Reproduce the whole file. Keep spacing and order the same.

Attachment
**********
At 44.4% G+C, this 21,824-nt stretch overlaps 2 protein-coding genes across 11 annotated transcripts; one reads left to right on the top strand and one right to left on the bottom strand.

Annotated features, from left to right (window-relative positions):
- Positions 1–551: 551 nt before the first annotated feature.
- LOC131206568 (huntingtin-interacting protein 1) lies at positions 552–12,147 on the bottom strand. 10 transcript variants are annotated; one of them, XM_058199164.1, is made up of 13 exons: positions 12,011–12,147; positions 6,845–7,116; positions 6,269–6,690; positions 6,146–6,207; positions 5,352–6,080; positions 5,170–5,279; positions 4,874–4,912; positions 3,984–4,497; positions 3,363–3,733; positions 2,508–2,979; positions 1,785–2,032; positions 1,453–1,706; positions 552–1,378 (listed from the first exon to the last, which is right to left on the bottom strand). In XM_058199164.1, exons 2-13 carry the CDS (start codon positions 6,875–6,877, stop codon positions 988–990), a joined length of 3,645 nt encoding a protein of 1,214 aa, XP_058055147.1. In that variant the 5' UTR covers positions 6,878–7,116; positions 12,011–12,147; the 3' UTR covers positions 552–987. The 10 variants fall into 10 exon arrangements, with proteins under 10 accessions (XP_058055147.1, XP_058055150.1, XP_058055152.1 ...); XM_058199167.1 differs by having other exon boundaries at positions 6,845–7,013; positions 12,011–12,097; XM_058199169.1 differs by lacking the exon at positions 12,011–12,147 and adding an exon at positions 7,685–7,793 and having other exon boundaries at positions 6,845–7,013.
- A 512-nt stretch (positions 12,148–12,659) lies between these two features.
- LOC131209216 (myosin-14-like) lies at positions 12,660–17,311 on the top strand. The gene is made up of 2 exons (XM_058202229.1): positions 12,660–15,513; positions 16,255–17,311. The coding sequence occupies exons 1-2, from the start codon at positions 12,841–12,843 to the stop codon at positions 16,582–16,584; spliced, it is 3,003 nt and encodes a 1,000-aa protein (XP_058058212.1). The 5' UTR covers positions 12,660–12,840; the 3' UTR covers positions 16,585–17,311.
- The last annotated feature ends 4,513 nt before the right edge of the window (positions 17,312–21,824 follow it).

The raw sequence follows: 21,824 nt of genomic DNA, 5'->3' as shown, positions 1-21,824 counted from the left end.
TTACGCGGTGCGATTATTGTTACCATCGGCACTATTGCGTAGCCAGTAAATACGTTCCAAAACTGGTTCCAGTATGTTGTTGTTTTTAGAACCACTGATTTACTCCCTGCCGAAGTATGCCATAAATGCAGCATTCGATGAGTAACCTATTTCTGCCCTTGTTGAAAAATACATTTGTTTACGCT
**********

At 44.4% G+C, this 21,824-nt stretch overlaps 2 protein-coding genes across 11 annotated transcripts; one reads left to right on the top strand and one right to left on the bottom strand.

Annotated features, from left to right (window-relative positions):
- Positions 1–551: 551 nt before the first annotated feature.
- LOC131206568 (huntingtin-interacting protein 1) lies at positions 552–12,147 on the bottom strand. 10 transcript variants are annotated; one of them, XM_058199164.1, is made up of 13 exons: positions 12,011–12,147; positions 6,845–7,116; positions 6,269–6,690; positions 6,146–6,207; positions 5,352–6,080; positions 5,170–5,279; positions 4,874–4,912; positions 3,984–4,497; positions 3,363–3,733; positions 2,508–2,979; positions 1,785–2,032; positions 1,453–1,706; positions 552–1,378 (listed from the first exon to the last, which is right to left on the bottom strand). In XM_058199164.1, exons 2-13 carry the CDS (start codon positions 6,875–6,877, stop codon positions 988–990), a joined length of 3,645 nt encoding a protein of 1,214 aa, XP_058055147.1. In that variant the 5' UTR covers positions 6,878–7,116; positions 12,011–12,147; the 3' UTR covers positions 552–987. The 10 variants fall into 10 exon arrangements, with proteins under 10 accessions (XP_058055147.1, XP_058055150.1, XP_058055152.1 ...); XM_058199167.1 differs by having other exon boundaries at positions 6,845–7,013; positions 12,011–12,097; XM_058199169.1 differs by lacking the exon at positions 12,011–12,147 and adding an exon at positions 7,685–7,793 and having other exon boundaries at positions 6,845–7,013.
- A 512-nt stretch (positions 12,148–12,659) lies between these two features.
- LOC131209216 (myosin-14-like) lies at positions 12,660–17,311 on the top strand. The gene is made up of 2 exons (XM_058202229.1): positions 12,660–15,513; positions 16,255–17,311. The coding sequence occupies exons 1-2, from the start codon at positions 12,841–12,843 to the stop codon at positions 16,582–16,584; spliced, it is 3,003 nt and encodes a 1,000-aa protein (XP_058058212.1). The 5' UTR covers positions 12,660–12,840; the 3' UTR covers positions 16,585–17,311.
- The last annotated feature ends 4,513 nt before the right edge of the window (positions 17,312–21,824 follow it).

The raw sequence follows: 21,824 nt of genomic DNA, 5'->3' as shown, positions 1-21,824 counted from the left end.
TTACGCGGTGCGATTATTGTTACCATCGGCACTATTGCGTAGCCAGTAAATACGTTCCAAAACTGGTTCCAGTATGTTGTTGTTTTTAGAACCACTGATTTACTCCCTGCCGAAGTATGCCATAAATGCAGCATTCGATGAGTAACCTATTTCTGCCCTTGTTGAAAAATACATTTGTTTACGCT